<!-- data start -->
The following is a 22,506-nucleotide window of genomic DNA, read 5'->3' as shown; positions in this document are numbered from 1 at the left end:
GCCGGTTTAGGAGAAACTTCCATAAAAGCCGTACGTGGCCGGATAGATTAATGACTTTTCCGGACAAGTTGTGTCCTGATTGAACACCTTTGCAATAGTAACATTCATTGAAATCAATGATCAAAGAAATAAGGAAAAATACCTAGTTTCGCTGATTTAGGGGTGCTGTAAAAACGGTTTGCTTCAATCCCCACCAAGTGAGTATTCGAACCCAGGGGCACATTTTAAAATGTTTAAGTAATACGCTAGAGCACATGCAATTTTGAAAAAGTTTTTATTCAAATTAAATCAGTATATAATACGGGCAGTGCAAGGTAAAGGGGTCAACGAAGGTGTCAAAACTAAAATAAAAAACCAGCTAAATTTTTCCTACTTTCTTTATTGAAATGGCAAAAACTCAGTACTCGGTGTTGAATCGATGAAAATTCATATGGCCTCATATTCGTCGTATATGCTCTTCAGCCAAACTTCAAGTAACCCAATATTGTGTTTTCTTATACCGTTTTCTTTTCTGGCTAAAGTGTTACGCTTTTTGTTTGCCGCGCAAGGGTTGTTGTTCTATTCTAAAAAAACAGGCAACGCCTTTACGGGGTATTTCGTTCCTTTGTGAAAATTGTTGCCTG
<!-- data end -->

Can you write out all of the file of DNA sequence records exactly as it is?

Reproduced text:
The following is a 22,506-nucleotide window of genomic DNA, read 5'->3' as shown; positions in this document are numbered from 1 at the left end:
GCCGGTTTAGGAGAAACTTCCATAAAAGCCGTACGTGGCCGGATAGATTAATGACTTTTCCGGACAAGTTGTGTCCTGATTGAACACCTTTGCAATAGTAACATTCATTGAAATCAATGATCAAAGAAATAAGGAAAAATACCTAGTTTCGCTGATTTAGGGGTGCTGTAAAAACGGTTTGCTTCAATCCCCACCAAGTGAGTATTCGAACCCAGGGGCACATTTTAAAATGTTTAAGTAATACGCTAGAGCACATGCAATTTTGAAAAAGTTTTTATTCAAATTAAATCAGTATATAATACGGGCAGTGCAAGGTAAAGGGGTCAACGAAGGTGTCAAAACTAAAATAAAAAACCAGCTAAATTTTTCCTACTTTCTTTATTGAAATGGCAAAAACTCAGTACTCGGTGTTGAATCGATGAAAATTCATATGGCCTCATATTCGTCGTATATGCTCTTCAGCCAAACTTCAAGTAACCCAATATTGTGTTTTCTTATACCGTTTTCTTTTCTGGCTAAAGTGTTACGCTTTTTGTTTGCCGCGCAAGGGTTGTTGTTCTATTCTAAAAAAACAGGCAACGCCTTTACGGGGTATTTCGTTCCTTTGTGAAAATTGTTGCCTG